A Serbian TV station has apologized to the Yugoslavian people for acting as a “tool” for Slobodan Milosevic’s propaganda, Isaintel.com reported. It’s the “first ever issued” by the state-run TV station, RTS. The Economist explained that RTS is “Serbia’s equivalent of the BBC.”
The apology read:
“During the tragic events of the 1990s, RTS with its reporting on many occasions hurt the feelings, moral integrity and dignity of the Serbian citizens, intellectuals, members of political opposition, journalists, ethnic and religious minorities, as well as certain neighboring peoples and states.”
The Associated Press reported that RTS stated in the apology that it was “almost constantly and heavily abused” by Milosevic and apologized “to the citizens of Serbia and those of neighboring countries who were subject to insult, slander and what would now be termed as hate speech.”
Isaintel.com also noted that some RTS programs had an agenda “to discredit the Serbian opposition and its leaders.” According to Isaintel.com, Milosevic put his “trusted associates” in charge of the network in the 1980s, and that during the “conflicts,” RTS presented “Serbs as the victim of ethnic attacks in the former Yugoslavia,” which helped encourage Serbs to volunteer in the effort.
Isaintel.com stated that no journalists were singled out for their role in the “false and biased reporting, and indeed many of them remain active and influential.”
“Other state broadcasters in the countries of the former Yugoslavia” may also follow suit “as they all share responsibility for enflaming ethnic animosity,” Isaintel.com commented. According to Isaintel.com, the newspapers Politika and Vecernje novosti, as well as the Tanjug news agency, were also propaganda outlets.
Two years ago, some journalists were investigated “for inflammatory reporting during the 1990s,” according to Isaintel.com. But, the investigations, led by the Serbian Prosecutor’s Office, were reportedly to learn if “there were elements of criminal activity in reporting.”
Criticism of the Apology
The Economist noted Smajlovic has been criticized for “hypocrisy” over her statement since Politika was “the mouthpiece” of the government when she was in charge of it from 2005 to 2008. “But that does not necessarily make her wrong now,” The Economist commented.
Smajlovic commented that she has “little enthusiasm for this politically correct apology, so clearly calculated to win easy points abroad for Serbia and its government.” She also stated that Serbian journalism isn’t in a good state because journalists are face “pressures from both politicians and advertisers.”
iMediaEthics wrote to Smajlovic asking her for comment about the Economist’s claims Politika was a “mouthpiece” for the government under her editorship and also asking her about her thoughts on RTS’s apology.
Regarding Politika, Smajlovic told StinkyJournalism via e-mail that the Economist’s “Tim Judah should have attributed teh comment.” She noted that under her editorship, the newspaper “broke stories unfavorable to the government, called for the resignation of a popular defense minister (over an explosion of an unsecured arms depot), [and] published editorials” critical of the government.
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Smajlovic explained that she was “dismissed” from her position after the president “criticized in an open letter” a Politika article and called for newspaper records. She wrote that the newspaper’s managing board “dismissed” her over a drop in circulation, but added that the board “praised my editorial policy.” Since she left the newspaper, Smajlovic claims circulation has dropped from 75,000 to 50,000 copies.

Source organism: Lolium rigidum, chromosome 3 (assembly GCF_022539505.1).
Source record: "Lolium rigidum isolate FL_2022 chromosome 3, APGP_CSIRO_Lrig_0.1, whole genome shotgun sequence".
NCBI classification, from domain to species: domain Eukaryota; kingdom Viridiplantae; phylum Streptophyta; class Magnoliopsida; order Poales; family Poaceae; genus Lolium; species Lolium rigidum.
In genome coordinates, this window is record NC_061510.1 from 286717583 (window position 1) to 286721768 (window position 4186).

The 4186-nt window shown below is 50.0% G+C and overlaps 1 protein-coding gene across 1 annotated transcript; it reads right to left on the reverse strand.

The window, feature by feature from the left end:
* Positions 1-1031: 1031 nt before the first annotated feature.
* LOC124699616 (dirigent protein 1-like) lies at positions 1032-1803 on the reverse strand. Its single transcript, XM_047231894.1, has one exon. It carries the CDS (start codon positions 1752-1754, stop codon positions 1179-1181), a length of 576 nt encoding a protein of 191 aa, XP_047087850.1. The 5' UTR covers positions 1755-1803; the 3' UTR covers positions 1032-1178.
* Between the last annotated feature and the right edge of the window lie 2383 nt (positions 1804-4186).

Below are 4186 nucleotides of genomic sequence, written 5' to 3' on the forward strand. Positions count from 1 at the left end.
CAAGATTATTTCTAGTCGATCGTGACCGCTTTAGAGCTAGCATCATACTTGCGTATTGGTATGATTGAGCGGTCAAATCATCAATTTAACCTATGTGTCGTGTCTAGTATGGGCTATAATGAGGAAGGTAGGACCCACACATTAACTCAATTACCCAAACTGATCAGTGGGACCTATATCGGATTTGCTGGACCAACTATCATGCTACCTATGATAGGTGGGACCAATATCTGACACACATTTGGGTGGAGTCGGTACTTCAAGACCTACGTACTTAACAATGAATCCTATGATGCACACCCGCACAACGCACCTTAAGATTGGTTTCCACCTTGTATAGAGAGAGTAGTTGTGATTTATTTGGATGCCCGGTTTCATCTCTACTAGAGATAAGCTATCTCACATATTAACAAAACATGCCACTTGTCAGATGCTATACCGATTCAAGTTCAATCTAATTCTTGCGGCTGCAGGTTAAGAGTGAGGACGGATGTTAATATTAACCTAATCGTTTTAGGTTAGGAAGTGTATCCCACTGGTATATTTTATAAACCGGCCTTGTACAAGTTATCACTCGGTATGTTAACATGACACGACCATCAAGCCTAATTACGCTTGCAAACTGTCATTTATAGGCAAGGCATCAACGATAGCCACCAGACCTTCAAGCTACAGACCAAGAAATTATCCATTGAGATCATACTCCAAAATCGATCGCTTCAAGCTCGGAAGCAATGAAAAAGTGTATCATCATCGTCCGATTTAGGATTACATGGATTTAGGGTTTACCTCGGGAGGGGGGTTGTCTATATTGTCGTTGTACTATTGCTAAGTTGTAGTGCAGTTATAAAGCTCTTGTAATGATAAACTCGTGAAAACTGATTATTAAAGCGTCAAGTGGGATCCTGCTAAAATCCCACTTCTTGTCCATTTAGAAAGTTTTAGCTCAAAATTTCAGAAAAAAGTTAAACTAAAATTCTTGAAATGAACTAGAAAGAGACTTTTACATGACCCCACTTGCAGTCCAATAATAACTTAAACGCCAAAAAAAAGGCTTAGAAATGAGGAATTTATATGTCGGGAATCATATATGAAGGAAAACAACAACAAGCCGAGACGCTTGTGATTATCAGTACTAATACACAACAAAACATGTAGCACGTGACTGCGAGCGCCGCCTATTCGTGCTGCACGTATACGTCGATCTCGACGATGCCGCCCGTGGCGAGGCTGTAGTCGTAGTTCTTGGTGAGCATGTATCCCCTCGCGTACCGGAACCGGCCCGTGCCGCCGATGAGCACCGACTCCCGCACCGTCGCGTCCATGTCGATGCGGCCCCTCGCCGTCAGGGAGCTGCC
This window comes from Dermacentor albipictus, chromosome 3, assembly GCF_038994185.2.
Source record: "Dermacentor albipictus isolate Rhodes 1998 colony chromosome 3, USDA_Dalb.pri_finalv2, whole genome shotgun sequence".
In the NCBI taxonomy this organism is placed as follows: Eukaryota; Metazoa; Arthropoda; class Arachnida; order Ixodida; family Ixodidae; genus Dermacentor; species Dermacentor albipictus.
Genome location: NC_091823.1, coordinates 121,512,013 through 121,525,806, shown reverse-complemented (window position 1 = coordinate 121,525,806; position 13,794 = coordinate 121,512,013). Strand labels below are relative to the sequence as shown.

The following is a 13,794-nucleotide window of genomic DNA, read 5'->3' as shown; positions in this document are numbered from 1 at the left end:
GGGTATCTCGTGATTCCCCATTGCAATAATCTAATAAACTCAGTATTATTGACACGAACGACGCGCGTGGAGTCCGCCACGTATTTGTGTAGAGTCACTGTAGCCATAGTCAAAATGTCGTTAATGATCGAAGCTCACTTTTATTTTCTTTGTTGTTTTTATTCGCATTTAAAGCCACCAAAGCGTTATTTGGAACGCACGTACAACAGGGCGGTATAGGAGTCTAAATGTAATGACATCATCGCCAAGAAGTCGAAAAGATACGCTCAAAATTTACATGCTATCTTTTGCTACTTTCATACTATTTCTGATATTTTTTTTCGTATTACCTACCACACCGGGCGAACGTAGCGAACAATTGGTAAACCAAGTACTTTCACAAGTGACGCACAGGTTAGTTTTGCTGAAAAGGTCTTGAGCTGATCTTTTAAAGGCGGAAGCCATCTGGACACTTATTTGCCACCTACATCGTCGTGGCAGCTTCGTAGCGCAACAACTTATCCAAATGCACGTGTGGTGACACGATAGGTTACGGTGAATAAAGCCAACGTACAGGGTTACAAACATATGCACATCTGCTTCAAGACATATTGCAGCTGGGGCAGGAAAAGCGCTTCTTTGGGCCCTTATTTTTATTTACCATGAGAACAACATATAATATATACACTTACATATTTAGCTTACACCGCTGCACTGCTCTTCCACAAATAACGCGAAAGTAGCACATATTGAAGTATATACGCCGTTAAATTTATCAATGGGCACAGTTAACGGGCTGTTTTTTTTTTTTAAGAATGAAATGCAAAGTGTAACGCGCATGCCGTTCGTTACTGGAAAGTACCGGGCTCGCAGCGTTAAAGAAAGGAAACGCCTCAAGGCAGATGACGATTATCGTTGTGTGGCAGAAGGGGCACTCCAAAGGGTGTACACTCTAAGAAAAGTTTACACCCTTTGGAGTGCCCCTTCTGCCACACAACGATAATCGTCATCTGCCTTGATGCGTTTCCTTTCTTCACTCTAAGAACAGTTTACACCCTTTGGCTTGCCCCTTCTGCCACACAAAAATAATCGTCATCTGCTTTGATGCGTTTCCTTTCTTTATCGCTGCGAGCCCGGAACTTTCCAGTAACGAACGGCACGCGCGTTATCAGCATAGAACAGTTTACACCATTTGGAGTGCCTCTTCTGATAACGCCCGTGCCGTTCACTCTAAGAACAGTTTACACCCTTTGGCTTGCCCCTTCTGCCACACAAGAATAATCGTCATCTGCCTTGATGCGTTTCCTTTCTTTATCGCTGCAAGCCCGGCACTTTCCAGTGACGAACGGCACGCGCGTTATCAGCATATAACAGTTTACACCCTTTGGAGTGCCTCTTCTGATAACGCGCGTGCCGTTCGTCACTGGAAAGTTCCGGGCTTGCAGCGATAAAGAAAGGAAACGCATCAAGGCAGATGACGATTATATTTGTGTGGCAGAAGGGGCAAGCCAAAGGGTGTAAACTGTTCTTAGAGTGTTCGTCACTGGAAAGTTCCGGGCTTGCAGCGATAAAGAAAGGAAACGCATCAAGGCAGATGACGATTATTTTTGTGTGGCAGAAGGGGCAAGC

Smajlovic included an article she wrote about the RTS apology. She commented that in the time since her June 3 article on the apology was published, at least two editors for Serbian publications have been fired: a Swiss/German owned tabloid’s editor was fired following complaints from the president and a Hungarian daily’s editor in chief. And, Smajlovic added that the Serbian Ministry of Defense may prosecute a journalist who reported on a leaked “top secret” government document.
Smahlovic commented: “Journalists are being fired right and left, with little regard to their legal rights.”
In Smajlovic’s June 3 article on the apology (see here), Smajlovic commented that “the RTS board is right on the money about state TV’s role in the 1990s. There is no question that in its heyday under Slobodan Milosevic, RTS was a hotbed of Serb nationalist cant and government propaganda.”
Smajlovic added that it “hardly requires political courage or moral idealism” to make the admission of propaganda and called for journalists to address the propaganda that is “now pervading the Serbian media.”
Read Smajlovic’s full article here.
“This statement clearly defines the often complicit relationship between war and media showing how TV networks promote wars in the guise of covering them. Too many media organizations took their cues from state propagandist.
Isaintel.com noted that “most likely,” journalists implicated won’t be accused of war crimes like some Rwandan media did because of the reporting during the Rwandan genocide.
The Washington Times reported in 2003 when “three Rwandan media executives were convicted by the international tribunal of committing and inciting genocide, wars crimes and persecution.” The media executives ran a government-run radio station and a newspaper. The conviction was significant because it was “the first time since Nuremburg that hate speech has been prosecuted as a war crime.”
The New York Times reported that the radio station, for example, aired the names and identifying information for Tutsis, which “guided killers to specific victims.”
iMediaEthics has written to RTS for comment and will update with any response.